Pakistani finance ministry officials estimate the country’s external debt repayment obligations for the 2018–19 fiscal year to total at least $9.3 billion, against $6.4 billion in reserves held by the State Bank of Pakistan (SBP) as of the week following the July elections. Reserves have fallen further since and despite several moves by the SBP to depreciate the Pakistani rupee and raise interest rates, Pakistan’s current account deficit is projected to widen further in the coming quarters.

Newly appointed Pakistani Finance Minister Asad Umar has stated that the government is reviewing multiple potential remedies, including a return to the IMF. On September 18, Mr Umar unveiled an initial package of mid-term amendments to the current fiscal budget that includes cuts to development spending, increased tariffs on some categories of luxury imports and a reversal of some income tax reductions made by the previous government.

An IMF staff-level negotiating team is expected to visit Pakistan at the end of September, but a new loan may not be easy to come by given Pakistan’s difficult strategic environment. The Trump administration has taken a hard line on assistance to Pakistan over the past year. Washington has frozen security assistance to Pakistan, halted payments under the Coalition Support Fund programme and worked in conjunction with the international Financial Action Task Force to add Pakistan to a global watch list over its failure to curtail the operations of militant groups.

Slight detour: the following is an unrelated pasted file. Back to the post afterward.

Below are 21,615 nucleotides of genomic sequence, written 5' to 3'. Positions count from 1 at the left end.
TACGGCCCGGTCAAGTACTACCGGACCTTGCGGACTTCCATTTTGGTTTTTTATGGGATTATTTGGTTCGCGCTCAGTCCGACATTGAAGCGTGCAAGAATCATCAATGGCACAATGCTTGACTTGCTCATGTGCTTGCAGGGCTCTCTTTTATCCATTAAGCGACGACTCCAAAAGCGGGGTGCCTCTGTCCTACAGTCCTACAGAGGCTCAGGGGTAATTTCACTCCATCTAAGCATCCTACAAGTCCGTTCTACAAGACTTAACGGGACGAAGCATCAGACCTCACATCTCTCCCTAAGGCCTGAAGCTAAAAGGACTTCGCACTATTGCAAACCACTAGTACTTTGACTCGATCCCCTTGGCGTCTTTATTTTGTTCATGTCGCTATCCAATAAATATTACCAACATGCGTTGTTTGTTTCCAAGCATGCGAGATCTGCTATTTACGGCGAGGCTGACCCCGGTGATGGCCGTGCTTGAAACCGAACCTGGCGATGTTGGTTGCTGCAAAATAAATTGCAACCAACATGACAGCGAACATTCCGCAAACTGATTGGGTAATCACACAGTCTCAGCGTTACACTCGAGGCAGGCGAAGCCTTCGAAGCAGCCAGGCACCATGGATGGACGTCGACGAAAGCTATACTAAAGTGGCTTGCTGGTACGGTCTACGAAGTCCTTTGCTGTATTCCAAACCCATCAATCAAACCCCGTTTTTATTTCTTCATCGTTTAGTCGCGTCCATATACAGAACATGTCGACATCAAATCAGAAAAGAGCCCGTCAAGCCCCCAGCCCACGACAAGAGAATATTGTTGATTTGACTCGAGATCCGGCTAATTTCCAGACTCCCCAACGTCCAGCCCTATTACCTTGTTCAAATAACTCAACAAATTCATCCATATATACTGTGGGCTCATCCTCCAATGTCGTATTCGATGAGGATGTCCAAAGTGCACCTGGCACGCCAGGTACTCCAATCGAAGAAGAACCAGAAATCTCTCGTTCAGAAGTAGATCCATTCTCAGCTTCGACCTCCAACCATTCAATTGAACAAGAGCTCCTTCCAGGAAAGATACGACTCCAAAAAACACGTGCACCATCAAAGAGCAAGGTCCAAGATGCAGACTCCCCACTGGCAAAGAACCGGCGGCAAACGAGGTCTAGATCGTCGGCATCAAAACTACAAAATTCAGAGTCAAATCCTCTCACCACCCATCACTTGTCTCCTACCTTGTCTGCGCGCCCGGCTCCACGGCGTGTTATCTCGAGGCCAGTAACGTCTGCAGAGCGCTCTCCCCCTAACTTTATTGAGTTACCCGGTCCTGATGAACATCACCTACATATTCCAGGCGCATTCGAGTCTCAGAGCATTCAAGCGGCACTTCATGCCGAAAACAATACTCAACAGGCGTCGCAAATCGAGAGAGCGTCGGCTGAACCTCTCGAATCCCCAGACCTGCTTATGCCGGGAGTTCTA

In late July, US Secretary of State Mike Pompeo explicitly warned against the use of IMF funds to “bail out Chinese bondholders or China itself” for the repayment of external debts incurred through the China–Pakistan Economic Corridor (CPEC) project. Although readouts from Mr Pompeo’s visit to Pakistan at the beginning of the month were less confrontational, US officials have not confirmed Pakistani accounts that Mr Pompeo pledged not to interfere in an IMF loan.

US–Pakistan relations have been strained by disputes over counterterrorism priorities for years, but Pakistan’s tightening strategic relationship with Beijing risks entangling it in the United States’ larger confrontation with China. Pakistan may be forced to choose between two countries with whom it would otherwise seek to maintain complementary partnerships.